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Microsoft’s Scott Guthrie, executive vice president of its Cloud and AI Group, speaks at Microsoft Build 2019. (GeekWire Photo / Kevin Lisota)

Cloud customers are getting used to the idea of paying only for what they use while enjoying on-demand performance scaling from their cloud services, and Microsoft added those capabilities to a few of its database products Monday at Microsoft Build.

Both Azure Database for PostgreSQL and Azure SQL Database can now implement a technology called Hyperscale, which allows customers to build applications knowing they’ll be able to scale database resources in response to a surge in demand. Azure SQL Database customers will also be able to take advantage of a new serverless pricing tier.

Azure Database for PostgreSQL Hyperscale (say that 10 times fast) is one of the first dividends from Microsoft’s acquisition of Citus Data in January. Citus’ technology will be implemented in the Hyperscale version of the database to allow it to scale horizontally across nodes, which is ideal for “workload scenarios that require ingesting and querying data in real-time, with sub-second response times, at any scale – even with billions of rows,” Rohan Kumar, corporate vice president for Azure Data, said in a blog post.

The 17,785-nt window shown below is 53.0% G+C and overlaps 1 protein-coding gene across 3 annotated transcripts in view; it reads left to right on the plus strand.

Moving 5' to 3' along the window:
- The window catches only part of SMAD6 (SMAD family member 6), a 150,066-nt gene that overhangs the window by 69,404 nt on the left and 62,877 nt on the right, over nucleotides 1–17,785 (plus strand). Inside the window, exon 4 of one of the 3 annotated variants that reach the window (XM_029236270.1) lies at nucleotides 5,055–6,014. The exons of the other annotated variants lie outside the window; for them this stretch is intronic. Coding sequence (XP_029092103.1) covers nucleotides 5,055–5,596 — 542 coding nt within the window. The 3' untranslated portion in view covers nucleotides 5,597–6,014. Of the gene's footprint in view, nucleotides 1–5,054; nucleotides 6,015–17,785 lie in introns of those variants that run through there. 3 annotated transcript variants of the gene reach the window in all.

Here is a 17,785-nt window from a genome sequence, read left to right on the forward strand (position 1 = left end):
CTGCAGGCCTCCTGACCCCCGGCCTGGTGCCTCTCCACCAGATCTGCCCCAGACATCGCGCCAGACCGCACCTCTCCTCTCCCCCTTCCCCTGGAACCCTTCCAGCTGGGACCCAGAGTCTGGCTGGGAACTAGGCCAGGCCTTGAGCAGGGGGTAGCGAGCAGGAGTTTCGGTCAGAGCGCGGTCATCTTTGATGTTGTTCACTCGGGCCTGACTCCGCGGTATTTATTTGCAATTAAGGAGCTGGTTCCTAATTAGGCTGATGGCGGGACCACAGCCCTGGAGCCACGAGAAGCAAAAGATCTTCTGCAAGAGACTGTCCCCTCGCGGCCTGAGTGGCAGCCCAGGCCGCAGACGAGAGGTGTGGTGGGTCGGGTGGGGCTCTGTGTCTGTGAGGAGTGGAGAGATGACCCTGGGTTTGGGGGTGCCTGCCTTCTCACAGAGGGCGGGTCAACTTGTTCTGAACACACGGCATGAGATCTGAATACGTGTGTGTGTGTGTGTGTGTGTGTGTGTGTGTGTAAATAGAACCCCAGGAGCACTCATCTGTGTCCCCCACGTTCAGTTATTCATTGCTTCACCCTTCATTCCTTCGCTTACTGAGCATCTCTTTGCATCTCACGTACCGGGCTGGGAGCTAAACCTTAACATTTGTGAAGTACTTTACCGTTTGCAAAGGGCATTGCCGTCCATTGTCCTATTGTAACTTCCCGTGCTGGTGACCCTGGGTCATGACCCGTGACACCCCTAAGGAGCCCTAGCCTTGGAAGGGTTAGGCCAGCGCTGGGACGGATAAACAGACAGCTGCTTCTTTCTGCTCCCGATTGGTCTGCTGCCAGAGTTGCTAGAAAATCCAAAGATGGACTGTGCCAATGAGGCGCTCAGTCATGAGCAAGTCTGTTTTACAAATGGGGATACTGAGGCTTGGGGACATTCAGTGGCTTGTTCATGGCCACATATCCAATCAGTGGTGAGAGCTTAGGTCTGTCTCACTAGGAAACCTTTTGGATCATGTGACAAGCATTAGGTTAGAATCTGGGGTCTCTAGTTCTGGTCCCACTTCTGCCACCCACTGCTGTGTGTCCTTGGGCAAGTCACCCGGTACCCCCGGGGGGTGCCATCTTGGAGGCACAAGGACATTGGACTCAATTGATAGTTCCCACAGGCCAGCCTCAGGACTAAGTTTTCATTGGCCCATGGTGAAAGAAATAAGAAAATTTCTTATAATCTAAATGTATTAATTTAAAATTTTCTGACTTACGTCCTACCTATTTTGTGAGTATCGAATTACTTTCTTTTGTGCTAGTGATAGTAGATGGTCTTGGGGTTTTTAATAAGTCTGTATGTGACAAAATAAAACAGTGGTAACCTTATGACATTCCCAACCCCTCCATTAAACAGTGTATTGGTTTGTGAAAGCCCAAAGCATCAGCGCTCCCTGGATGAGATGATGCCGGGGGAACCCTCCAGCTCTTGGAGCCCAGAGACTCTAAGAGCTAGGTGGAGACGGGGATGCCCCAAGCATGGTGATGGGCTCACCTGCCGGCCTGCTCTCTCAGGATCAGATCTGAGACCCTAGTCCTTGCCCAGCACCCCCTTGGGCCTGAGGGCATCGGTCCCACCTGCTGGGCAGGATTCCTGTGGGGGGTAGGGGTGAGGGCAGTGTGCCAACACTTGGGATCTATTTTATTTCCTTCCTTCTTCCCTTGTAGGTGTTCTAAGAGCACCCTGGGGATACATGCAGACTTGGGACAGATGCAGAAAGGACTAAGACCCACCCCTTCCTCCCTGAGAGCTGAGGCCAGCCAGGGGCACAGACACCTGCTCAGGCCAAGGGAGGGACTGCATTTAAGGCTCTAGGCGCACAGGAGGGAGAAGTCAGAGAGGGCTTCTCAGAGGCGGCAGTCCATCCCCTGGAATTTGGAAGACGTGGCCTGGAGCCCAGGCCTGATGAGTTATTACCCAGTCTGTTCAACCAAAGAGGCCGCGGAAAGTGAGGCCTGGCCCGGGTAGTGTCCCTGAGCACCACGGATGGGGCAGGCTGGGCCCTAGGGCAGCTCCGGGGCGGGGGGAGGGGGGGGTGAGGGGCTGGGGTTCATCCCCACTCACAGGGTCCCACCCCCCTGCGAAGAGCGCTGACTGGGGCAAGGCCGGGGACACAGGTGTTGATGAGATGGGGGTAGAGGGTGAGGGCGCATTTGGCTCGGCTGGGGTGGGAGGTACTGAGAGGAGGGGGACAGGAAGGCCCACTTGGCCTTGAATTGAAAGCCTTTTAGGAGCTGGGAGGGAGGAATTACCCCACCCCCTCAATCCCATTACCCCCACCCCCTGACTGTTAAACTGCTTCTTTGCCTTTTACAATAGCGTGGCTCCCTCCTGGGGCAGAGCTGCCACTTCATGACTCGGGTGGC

(L to Ri:) Sudhakar Sannakkayala, General Manager Open Source Relational Databases, Microsoft; Ozgun Erdogan, CTO and Co-Founder, Citus Data; Umur Cubukcu, CEO and Co-Founder, Citus Data; Sumedh Pathak, VP of Engineering and Co-Founder, Citus Data; Rohan Kumar, Corporate Vice President, Microsoft Azure Data (Microsoft Photo)

The PostgreSQL Hyperscale version will be available in preview, while Azure SQL Database customers can get started with their Hyperscale version right away. The Azure SQL version allows developers to use a database that scales compute and storage resources as needed, and it also helps improve the how quickly customers can restore an Azure SQL database.

And for Azure SQL Database customers that need to scale compute and memory as needed, Microsoft rolled out a new serverless pricing option that lets developers pay by the second for their usage. Serverless computing is gaining traction across cloud providers as customers look to shed the additional burden of configuring cloud hardware after getting rid of the need to manage hardware in moving to the cloud.

Database technology is an extremely competitive aspect of both cloud and on-premises enterprise technology, and for good reason, given the importance of data and the complexity of storing data under the right conditions for an application. Last week ahead of Build Microsoft announced a new edge computing database called Azure SQL Database Edge, and two years ago it introduced its flagship cloud database Azure Cosmos DB at Build.

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